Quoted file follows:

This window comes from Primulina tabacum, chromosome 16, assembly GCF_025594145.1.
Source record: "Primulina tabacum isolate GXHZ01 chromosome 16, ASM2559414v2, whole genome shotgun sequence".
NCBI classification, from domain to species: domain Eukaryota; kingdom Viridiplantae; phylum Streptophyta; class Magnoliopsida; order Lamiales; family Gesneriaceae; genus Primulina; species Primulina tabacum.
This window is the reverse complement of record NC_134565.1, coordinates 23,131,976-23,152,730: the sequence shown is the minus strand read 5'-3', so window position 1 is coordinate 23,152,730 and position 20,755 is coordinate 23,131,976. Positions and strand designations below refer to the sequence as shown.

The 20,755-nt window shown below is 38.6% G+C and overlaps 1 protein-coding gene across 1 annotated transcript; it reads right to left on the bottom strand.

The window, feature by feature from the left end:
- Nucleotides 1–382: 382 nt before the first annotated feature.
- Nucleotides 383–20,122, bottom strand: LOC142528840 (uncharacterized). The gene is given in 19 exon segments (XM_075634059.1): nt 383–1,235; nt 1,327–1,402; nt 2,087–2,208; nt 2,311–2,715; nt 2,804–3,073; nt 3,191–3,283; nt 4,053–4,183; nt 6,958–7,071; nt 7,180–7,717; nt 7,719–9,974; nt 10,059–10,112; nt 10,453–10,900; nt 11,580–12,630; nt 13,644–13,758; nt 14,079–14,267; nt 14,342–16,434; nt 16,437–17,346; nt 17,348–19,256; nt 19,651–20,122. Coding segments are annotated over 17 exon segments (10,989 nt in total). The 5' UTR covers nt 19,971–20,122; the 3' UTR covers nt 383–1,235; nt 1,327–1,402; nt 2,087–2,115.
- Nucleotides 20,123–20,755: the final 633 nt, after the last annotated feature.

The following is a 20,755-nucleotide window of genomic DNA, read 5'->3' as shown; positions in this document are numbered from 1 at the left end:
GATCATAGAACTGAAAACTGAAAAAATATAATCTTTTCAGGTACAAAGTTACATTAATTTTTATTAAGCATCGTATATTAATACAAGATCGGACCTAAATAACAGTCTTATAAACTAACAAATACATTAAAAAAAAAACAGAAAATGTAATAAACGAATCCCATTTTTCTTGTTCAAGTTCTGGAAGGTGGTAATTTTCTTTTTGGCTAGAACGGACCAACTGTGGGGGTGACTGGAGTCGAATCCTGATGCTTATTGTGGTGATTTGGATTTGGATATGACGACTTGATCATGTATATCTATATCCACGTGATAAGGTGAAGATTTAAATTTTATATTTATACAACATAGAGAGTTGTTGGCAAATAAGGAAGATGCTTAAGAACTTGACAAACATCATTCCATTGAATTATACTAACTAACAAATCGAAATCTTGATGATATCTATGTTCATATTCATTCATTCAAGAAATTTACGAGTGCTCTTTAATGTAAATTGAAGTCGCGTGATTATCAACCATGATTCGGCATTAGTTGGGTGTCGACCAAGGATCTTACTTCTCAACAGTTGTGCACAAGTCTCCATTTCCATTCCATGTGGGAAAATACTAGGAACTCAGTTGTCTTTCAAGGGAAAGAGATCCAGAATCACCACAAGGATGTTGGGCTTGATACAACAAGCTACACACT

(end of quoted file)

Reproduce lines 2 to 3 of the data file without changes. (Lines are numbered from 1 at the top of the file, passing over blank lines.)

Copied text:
Source record: "Primulina tabacum isolate GXHZ01 chromosome 16, ASM2559414v2, whole genome shotgun sequence".
NCBI classification, from domain to species: domain Eukaryota; kingdom Viridiplantae; phylum Streptophyta; class Magnoliopsida; order Lamiales; family Gesneriaceae; genus Primulina; species Primulina tabacum.